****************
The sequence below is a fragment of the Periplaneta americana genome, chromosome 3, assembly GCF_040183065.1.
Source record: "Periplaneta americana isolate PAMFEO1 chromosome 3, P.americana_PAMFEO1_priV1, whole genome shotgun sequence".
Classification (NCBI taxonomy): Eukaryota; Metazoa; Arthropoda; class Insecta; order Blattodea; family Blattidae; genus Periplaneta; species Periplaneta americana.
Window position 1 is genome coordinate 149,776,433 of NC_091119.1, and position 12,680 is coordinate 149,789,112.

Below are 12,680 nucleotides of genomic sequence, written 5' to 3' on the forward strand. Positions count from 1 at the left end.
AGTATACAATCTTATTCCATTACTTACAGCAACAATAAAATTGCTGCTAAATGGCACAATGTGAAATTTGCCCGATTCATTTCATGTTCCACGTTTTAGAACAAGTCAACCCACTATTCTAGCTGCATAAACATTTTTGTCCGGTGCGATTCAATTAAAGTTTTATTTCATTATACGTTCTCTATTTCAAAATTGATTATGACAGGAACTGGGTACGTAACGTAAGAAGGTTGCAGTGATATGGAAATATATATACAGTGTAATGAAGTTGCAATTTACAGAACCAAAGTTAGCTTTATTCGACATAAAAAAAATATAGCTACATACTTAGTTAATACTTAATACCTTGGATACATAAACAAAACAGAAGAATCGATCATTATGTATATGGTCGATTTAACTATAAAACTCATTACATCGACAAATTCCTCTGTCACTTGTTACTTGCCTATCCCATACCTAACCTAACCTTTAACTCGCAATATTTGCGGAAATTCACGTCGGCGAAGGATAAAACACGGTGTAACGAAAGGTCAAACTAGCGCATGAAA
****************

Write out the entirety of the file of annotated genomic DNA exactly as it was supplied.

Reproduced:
The sequence below is a fragment of the Periplaneta americana genome, chromosome 3, assembly GCF_040183065.1.
Source record: "Periplaneta americana isolate PAMFEO1 chromosome 3, P.americana_PAMFEO1_priV1, whole genome shotgun sequence".
Classification (NCBI taxonomy): Eukaryota; Metazoa; Arthropoda; class Insecta; order Blattodea; family Blattidae; genus Periplaneta; species Periplaneta americana.
Window position 1 is genome coordinate 149,776,433 of NC_091119.1, and position 12,680 is coordinate 149,789,112.

Below are 12,680 nucleotides of genomic sequence, written 5' to 3' on the forward strand. Positions count from 1 at the left end.
AGTATACAATCTTATTCCATTACTTACAGCAACAATAAAATTGCTGCTAAATGGCACAATGTGAAATTTGCCCGATTCATTTCATGTTCCACGTTTTAGAACAAGTCAACCCACTATTCTAGCTGCATAAACATTTTTGTCCGGTGCGATTCAATTAAAGTTTTATTTCATTATACGTTCTCTATTTCAAAATTGATTATGACAGGAACTGGGTACGTAACGTAAGAAGGTTGCAGTGATATGGAAATATATATACAGTGTAATGAAGTTGCAATTTACAGAACCAAAGTTAGCTTTATTCGACATAAAAAAAATATAGCTACATACTTAGTTAATACTTAATACCTTGGATACATAAACAAAACAGAAGAATCGATCATTATGTATATGGTCGATTTAACTATAAAACTCATTACATCGACAAATTCCTCTGTCACTTGTTACTTGCCTATCCCATACCTAACCTAACCTTTAACTCGCAATATTTGCGGAAATTCACGTCGGCGAAGGATAAAACACGGTGTAACGAAAGGTCAAACTAGCGCATGAAA